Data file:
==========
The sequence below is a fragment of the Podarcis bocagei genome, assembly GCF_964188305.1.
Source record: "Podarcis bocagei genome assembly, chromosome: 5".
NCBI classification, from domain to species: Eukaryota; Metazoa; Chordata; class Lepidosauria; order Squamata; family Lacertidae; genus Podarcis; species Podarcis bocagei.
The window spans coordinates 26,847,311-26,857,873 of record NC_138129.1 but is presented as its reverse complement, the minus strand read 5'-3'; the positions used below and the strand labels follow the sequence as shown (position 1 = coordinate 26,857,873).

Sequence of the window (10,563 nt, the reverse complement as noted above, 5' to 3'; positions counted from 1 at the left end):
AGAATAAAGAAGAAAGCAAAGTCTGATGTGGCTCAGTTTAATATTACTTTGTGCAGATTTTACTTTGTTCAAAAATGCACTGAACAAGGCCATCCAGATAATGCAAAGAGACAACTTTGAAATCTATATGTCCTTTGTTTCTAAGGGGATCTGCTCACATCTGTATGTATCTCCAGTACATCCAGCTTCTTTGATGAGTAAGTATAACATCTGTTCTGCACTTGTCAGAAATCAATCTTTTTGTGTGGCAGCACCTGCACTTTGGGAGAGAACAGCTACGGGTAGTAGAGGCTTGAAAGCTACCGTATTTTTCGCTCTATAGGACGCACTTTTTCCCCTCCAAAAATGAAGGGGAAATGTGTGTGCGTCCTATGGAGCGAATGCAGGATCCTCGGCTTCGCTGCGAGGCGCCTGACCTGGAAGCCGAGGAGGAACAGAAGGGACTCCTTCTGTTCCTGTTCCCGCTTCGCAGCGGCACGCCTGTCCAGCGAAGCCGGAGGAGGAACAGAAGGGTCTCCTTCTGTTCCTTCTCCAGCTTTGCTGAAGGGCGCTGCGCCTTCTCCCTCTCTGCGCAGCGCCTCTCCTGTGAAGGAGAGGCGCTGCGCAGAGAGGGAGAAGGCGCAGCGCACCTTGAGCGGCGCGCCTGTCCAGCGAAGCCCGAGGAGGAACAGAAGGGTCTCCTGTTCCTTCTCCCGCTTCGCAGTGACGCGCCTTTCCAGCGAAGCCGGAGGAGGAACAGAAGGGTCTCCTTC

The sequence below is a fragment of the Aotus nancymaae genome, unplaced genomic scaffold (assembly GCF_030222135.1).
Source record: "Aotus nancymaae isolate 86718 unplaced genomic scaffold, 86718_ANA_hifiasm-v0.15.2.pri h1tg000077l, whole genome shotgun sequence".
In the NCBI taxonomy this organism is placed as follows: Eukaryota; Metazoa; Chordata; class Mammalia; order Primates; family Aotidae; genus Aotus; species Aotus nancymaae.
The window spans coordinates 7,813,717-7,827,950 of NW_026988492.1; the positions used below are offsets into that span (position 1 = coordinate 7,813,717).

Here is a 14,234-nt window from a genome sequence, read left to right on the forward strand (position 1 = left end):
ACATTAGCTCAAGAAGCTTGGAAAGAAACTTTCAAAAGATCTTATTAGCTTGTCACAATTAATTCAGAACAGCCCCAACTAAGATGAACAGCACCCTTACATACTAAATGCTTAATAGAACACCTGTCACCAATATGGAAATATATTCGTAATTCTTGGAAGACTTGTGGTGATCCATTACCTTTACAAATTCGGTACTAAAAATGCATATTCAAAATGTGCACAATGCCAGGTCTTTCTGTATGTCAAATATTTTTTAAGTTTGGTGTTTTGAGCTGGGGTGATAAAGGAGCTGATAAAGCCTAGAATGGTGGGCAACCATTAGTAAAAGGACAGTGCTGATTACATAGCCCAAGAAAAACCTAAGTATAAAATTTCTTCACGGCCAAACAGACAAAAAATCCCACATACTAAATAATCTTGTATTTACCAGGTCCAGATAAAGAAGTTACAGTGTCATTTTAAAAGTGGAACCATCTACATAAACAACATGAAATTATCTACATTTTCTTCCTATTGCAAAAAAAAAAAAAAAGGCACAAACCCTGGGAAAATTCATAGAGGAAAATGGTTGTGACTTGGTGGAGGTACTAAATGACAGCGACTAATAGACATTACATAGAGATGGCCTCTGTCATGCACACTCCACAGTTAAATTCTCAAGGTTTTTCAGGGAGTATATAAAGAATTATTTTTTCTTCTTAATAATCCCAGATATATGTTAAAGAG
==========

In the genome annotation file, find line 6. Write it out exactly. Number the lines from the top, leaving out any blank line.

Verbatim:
AGAATAAAGAAGAAAGCAAAGTCTGATGTGGCTCAGTTTAATATTACTTTGTGCAGATTTTACTTTGTTCAAAAATGCACTGAACAAGGCCATCCAGATAATGCAAAGAGACAACTTTGAAATCTATATGTCCTTTGTTTCTAAGGGGATCTGCTCACATCTGTATGTATCTCCAGTACATCCAGCTTCTTTGATGAGTAAGTATAACATCTGTTCTGCACTTGTCAGAAATCAATCTTTTTGTGTGGCAGCACCTGCACTTTGGGAGAGAACAGCTACGGGTAGTAGAGGCTTGAAAGCTACCGTATTTTTCGCTCTATAGGACGCACTTTTTCCCCTCCAAAAATGAAGGGGAAATGTGTGTGCGTCCTATGGAGCGAATGCAGGATCCTCGGCTTCGCTGCGAGGCGCCTGACCTGGAAGCCGAGGAGGAACAGAAGGGACTCCTTCTGTTCCTGTTCCCGCTTCGCAGCGGCACGCCTGTCCAGCGAAGCCGGAGGAGGAACAGAAGGGTCTCCTTCTGTTCCTTCTCCAGCTTTGCTGAAGGGCGCTGCGCCTTCTCCCTCTCTGCGCAGCGCCTCTCCTGTGAAGGAGAGGCGCTGCGCAGAGAGGGAGAAGGCGCAGCGCACCTTGAGCGGCGCGCCTGTCCAGCGAAGCCCGAGGAGGAACAGAAGGGTCTCCTGTTCCTTCTCCCGCTTCGCAGTGACGCGCCTTTCCAGCGAAGCCGGAGGAGGAACAGAAGGGTCTCCTTC